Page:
• We charge the author a 10% fee. So if you accept a quote for $1,000, you'll also pay a $100 Reedsy fee. In exchange, we offer a project protection so that the type of situation described in this thread never happens. We also offer tons of tools and resources for free. See this thread.
  • We charge the professional a 10% fee. So if they quoted $1,000, they'll receive $900. This is to cover both the project protection, the customer service, and all the project management tools we make available to them (automated payment, invoicing, etc.).
  • We do ask that all written communication between the author and the professional stays on Reedsy. This is because, otherwise, there is no way for us to "mediate" in case of dispute. So, if you want to take the conversation off Reedsy, you can. But you won't benefit from our project protection.
Hope all this helps. I realize Reedsy is not for everyone (our editors/designers are seasoned professionals and their prices are on the higher end), but I just wanted to explain what we do, why we charge a fee and what we offer in exchange.

Offline Ann in Arlington

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Re: What to do with not hearing back from an editor?
« Reply #21 on: May 19, 2017, 06:04:42 AM »

It's important to know that KB's Yellow Pages are entirely self-service -- anyone can list themselves there. Therefore, appearing there =/= being recommended by the forum.


Quoting this for emphasis.

Additionally, if they have a yellow page listing, they also should have a vendor thread. You are allowed to post your experience with any vendor in their vendor thread. Such personal testimonials can be used by other members as part of their vetting. And it gives the vendor an opportunity to respond which also will give other prospective clients information to be used in vetting.

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Offline This_Way_Down

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Re: What to do with not hearing back from an editor?
« Reply #22 on: May 19, 2017, 06:36:50 AM »
You can probably approach PayPal for your money. I've received undelivered merchandise refunds in the past.
But as to avoiding this happening again...As was said in earlier posts, deal with known editors. There are a few warning signs. Is it too cheap? If someone is willing to edit you 100k word manuscript for a few hundred bucks, they are likely either shady or not very good. Editing is a difficult, time consuming process. No one worth a damn is going to work that hard for peanuts.
If they are unwilling or unable to give you references is another warning sign. My editor has used me as a reference on multiple occasions. He does a great job, so I'm happy to do it.
If they cannot easily define what they will do for you. By that I mean, are they line editing, copy editing, etc. They should be able to give you examples of all types within their skill set and be able to explain in simple terms what they have done, why, and what they didn't do. Don't get suckered into a situation where you want editing and get proof reading.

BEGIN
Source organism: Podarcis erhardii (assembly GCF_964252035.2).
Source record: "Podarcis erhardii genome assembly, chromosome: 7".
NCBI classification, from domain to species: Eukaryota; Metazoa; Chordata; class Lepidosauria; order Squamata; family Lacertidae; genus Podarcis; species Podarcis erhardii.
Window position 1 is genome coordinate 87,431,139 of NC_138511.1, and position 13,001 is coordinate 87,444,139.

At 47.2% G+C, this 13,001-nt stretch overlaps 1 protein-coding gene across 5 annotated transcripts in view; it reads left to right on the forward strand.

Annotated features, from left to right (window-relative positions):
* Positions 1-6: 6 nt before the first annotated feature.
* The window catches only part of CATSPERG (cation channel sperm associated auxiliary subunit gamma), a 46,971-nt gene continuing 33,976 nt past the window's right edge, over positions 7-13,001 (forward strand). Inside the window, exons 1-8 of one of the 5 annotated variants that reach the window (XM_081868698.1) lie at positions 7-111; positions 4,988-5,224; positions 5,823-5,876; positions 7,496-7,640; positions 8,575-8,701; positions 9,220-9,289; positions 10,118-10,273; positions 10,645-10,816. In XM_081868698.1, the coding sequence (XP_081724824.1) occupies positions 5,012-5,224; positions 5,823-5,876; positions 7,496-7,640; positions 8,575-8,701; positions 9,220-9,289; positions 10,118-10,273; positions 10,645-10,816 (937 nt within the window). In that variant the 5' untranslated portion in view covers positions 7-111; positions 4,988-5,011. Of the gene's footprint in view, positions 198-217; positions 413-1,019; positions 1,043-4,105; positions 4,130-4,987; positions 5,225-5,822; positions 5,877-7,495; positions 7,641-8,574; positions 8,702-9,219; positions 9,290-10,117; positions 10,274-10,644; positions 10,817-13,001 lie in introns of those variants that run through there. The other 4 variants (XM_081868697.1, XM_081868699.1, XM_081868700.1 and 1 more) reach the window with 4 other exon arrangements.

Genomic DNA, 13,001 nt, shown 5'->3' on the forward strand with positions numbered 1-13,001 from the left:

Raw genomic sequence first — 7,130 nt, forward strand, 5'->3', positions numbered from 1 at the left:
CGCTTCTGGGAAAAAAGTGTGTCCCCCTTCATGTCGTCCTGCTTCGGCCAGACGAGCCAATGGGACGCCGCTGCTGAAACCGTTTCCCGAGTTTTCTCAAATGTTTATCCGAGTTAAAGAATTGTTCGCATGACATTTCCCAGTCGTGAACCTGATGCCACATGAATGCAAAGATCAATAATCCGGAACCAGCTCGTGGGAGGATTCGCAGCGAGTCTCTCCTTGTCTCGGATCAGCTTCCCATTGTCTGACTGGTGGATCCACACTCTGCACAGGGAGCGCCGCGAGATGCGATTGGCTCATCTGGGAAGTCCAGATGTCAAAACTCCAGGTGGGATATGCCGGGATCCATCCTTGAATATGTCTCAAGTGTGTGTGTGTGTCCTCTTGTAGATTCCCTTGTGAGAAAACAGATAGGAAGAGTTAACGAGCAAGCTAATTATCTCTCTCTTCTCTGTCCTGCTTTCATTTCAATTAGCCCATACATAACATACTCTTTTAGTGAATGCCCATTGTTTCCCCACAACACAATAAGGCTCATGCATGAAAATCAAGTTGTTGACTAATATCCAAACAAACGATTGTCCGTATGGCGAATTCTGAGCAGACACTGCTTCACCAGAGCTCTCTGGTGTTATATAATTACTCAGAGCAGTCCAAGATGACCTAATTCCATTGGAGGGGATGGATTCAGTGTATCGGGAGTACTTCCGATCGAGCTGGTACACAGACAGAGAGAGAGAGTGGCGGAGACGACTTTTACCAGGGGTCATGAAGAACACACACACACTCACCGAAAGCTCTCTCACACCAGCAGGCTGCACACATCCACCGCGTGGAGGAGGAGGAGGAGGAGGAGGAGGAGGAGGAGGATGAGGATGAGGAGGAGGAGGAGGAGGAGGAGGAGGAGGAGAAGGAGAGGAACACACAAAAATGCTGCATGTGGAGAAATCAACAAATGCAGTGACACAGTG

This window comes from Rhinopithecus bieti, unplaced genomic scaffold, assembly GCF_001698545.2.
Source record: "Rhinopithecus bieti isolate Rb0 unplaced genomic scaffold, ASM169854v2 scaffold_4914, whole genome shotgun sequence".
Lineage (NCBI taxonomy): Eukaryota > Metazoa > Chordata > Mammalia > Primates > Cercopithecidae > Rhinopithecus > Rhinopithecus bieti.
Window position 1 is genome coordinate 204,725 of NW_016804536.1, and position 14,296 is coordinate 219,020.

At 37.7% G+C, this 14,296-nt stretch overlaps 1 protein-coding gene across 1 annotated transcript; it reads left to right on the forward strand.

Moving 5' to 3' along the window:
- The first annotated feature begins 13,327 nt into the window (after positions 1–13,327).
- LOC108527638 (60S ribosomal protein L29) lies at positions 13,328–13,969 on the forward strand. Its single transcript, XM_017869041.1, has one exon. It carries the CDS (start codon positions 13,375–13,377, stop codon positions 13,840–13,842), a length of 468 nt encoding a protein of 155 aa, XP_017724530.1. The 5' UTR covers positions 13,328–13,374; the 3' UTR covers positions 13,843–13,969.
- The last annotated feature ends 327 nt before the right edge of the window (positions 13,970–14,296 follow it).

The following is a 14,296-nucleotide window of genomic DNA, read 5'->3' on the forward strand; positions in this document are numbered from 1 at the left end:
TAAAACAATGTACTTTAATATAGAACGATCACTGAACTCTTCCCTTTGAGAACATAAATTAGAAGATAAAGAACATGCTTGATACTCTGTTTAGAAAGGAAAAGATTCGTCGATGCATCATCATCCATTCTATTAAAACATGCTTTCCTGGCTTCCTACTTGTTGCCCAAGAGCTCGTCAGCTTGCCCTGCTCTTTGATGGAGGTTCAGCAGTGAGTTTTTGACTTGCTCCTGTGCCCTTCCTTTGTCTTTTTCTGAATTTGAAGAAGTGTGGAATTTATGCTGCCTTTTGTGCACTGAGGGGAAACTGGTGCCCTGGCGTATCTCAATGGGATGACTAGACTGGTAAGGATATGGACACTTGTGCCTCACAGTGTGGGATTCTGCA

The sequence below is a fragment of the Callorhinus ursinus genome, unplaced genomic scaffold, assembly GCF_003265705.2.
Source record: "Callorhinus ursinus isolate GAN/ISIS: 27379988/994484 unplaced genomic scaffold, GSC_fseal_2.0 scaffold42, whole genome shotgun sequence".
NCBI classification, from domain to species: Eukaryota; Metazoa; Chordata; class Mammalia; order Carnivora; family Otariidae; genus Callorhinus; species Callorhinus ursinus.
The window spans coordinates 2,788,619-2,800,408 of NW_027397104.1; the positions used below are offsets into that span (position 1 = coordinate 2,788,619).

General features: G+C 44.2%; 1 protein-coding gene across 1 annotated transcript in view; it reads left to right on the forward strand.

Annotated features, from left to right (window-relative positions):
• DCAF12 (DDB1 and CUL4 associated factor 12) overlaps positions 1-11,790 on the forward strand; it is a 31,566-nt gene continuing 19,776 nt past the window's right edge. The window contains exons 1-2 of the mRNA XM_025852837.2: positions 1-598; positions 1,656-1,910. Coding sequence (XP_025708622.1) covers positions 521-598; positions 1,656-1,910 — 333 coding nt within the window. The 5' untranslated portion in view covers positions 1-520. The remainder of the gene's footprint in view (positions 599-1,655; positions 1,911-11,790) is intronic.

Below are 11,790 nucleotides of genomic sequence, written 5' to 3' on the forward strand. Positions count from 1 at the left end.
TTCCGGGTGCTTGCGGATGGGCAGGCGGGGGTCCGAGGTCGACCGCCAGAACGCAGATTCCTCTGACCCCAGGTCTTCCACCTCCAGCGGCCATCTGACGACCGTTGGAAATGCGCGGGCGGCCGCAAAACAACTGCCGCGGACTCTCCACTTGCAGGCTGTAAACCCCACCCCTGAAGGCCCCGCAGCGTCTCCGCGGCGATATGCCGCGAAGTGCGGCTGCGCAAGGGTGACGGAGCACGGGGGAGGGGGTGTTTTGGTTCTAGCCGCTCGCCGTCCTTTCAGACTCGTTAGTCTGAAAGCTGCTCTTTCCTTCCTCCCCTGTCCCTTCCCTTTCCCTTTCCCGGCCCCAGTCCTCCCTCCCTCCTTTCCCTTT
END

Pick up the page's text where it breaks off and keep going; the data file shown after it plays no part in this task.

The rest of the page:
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Re: What to do with not hearing back from an editor?
« Reply #23 on: May 19, 2017, 07:56:08 AM »
So sorry that has happened to you. I also had issues with an editor that was recommended on the k-boards. The sample looked fine but the actual job was substandard and numerous errors were introduced into the manuscript. I had to pay another editor (found via personal recommendation NOT the k-boards) and have it re-done. I've found quality varies greatly here and I don't trust recommendations unless I know the recommending author's work. I engaged a proofreader that a few people here raved about, and she also introduced errors. For example she told me I kept spelling "town" wrong and she had corrected it. I write Regencies, the word was "ton" and the proofreader didn't know that and changed them all to town...  ::)

I would suggest opening a claim with PayPal, if nothing else that might encourage the editor to get back in touch with you?
How can 'ton' and 'town' be in the same context? I am puzzled.


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Offline RightHoJeeves

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Re: What to do with not hearing back from an editor?
« Reply #24 on: May 19, 2017, 07:57:24 AM »
I had the exact same thing happen recently... I'd be interested to know who you dealt with.

If its of any help, she actually edited 3 of my novels and did a great job. But while talking about the fourth she vanished.

Regrettably I had to find another one. She was good but I need someone who answers emails.